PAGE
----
16 Apr Should You Worry About Air Quality on a Plane?
Millions of travelers are understandably concerned about flying in the midst of the COVID-19 outbreak. One of the paramount issues is determining if the air on planes hastens the spread of infection. The Centers for Disease Control is blunt about flying during the age of the coronavirus. “Travel increases your chances of getting and spreading COVID-19,” says a page for travelers on the CDC’s website. Additionally, the Association of Flight Attendants reports hundreds of cabin crew have tested positive for the virus, and at least seven have died. But apprehensions about aircraft cabin air long predate the current pandemic crisis. Before COVID-19, the AFA was vocal about cabin air, as highlighted on its online Air Quality page, which details multiple concerns about shortages of oxygen and outside air, contaminated air supplies, and high concentrations of pesticides. In recent years these worries even spurred Congress to include further studies of contaminated air in the Federal Aviation Administration Reauthorization Act of 2018. Here’s a breakdown of how cabin air may affect airline passengers during this pandemic.
Cabin air systems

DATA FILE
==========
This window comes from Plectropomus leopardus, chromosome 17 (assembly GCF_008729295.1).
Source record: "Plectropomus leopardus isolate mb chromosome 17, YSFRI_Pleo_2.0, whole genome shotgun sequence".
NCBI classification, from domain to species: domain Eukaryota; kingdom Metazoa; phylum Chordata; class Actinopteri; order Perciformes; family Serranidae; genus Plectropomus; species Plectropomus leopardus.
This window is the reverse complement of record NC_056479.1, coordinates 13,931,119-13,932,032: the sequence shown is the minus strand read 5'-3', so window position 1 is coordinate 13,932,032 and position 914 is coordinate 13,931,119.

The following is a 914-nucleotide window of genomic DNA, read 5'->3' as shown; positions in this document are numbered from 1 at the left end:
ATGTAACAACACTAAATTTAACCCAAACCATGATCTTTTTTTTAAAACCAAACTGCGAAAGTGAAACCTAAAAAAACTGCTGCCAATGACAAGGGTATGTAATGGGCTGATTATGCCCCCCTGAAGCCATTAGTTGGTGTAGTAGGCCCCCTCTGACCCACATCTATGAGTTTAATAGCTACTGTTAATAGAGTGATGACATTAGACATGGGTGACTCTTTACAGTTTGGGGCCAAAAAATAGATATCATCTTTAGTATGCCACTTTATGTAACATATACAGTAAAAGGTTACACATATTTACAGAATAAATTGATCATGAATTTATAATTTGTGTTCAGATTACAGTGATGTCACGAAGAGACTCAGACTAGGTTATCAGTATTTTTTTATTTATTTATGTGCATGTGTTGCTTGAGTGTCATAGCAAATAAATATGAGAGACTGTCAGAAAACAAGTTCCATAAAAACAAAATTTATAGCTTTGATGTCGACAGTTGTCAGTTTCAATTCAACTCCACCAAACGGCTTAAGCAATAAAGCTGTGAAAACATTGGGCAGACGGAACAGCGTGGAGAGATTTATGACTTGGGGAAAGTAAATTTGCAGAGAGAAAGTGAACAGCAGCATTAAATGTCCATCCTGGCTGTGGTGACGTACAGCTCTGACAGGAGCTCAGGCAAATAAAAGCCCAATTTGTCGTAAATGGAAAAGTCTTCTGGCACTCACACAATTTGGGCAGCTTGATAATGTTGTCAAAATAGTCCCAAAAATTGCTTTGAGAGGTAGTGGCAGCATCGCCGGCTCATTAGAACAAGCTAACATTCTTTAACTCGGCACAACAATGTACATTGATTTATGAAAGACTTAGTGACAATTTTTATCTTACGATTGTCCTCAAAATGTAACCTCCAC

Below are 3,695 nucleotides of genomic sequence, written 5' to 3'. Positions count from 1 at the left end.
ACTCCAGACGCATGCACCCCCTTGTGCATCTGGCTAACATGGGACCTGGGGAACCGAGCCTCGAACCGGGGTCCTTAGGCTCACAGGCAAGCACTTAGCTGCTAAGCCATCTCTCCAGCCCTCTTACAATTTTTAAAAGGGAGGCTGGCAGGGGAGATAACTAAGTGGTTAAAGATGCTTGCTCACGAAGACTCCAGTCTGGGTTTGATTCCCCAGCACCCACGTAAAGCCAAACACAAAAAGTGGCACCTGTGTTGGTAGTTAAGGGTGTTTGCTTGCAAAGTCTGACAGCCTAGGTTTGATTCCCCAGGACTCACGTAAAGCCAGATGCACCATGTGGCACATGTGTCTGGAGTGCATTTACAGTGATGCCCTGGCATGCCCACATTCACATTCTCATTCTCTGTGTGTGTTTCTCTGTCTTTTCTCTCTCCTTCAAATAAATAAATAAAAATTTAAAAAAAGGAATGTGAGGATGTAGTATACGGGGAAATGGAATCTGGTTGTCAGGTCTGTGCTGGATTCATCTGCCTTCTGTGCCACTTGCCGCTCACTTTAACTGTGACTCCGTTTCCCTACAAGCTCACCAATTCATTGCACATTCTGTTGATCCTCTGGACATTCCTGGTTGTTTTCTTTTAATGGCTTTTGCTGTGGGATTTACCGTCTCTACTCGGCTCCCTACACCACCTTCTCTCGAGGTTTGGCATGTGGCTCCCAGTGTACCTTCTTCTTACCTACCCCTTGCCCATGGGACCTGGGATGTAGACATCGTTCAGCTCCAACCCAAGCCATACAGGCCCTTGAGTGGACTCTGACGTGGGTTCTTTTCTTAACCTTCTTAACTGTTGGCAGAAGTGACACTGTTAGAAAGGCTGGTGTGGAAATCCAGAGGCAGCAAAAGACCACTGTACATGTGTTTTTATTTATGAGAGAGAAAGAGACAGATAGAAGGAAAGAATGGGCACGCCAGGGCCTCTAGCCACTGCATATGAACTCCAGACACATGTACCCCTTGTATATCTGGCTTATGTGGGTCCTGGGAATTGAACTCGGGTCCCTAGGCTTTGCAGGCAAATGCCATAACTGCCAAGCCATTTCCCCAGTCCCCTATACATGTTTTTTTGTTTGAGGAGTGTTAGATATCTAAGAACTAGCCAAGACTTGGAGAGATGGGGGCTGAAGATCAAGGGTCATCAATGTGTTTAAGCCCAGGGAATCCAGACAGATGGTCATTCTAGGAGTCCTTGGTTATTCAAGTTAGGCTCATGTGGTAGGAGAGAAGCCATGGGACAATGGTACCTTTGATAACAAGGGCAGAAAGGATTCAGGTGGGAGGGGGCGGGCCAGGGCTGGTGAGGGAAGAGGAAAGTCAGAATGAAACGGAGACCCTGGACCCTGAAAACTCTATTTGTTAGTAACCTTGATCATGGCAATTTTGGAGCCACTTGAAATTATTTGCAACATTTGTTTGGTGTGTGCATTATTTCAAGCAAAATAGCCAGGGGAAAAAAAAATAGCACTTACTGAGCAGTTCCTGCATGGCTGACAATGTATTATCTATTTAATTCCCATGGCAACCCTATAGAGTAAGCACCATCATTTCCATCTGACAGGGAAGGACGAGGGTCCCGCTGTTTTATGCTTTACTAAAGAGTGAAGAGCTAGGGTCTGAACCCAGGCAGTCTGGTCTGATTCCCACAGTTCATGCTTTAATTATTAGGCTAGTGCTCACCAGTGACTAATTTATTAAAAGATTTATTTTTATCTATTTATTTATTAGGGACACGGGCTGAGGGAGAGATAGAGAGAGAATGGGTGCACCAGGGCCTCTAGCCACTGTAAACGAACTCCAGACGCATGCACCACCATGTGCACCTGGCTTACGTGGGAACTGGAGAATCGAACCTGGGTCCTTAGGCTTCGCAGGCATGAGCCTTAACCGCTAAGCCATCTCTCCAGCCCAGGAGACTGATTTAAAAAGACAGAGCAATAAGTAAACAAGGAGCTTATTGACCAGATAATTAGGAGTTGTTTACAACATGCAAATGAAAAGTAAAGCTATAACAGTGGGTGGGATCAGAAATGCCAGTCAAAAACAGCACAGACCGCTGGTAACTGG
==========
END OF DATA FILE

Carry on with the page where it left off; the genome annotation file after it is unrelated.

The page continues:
Airlines are publicly assuring passengers that aircraft air filtration systems are state of the art. JetBlue even released a video about it. Airlines for America, the domestic industry’s primary lobbying group that represents major carriers like Delta, American, United, and Southwest, states: “Onboard, all A4A carriers have aircraft equipped with HEPA (high-efficiency particulate air) filtration systems and all members comply with or exceed CDC guidance.” However, not all airplanes in U.S. fleets are HEPA-equipped. (Some of American Airlines’ regional aircraft, for instance, do not have the filters.) Such confidence is echoed by the industry’s global trade organization, the International Air Transport Association. “The risk of catching an infection on an aircraft is typically lower than in a shopping center or office environment,” IATA says. And the International Civil Aviation Organization, chartered by the United Nations, asserts “the current likelihood of contracting the virus while on flights is extremely low.” The good news is that airlines calculate that their HEPA filters remove 99.7 percent of airborne particles (like ones used by United Airlines) to 99.999 percent (such as those in use on Delta Air Lines planes). Most aircraft cabin air is “carefully controlled” and completely changed 20 to 30 times per hour with recirculation systems that blend some fresh air with up to 50 percent recycled of cabin air that pass through HEPA filters on “most modern aircraft,” according to the World Health Organization.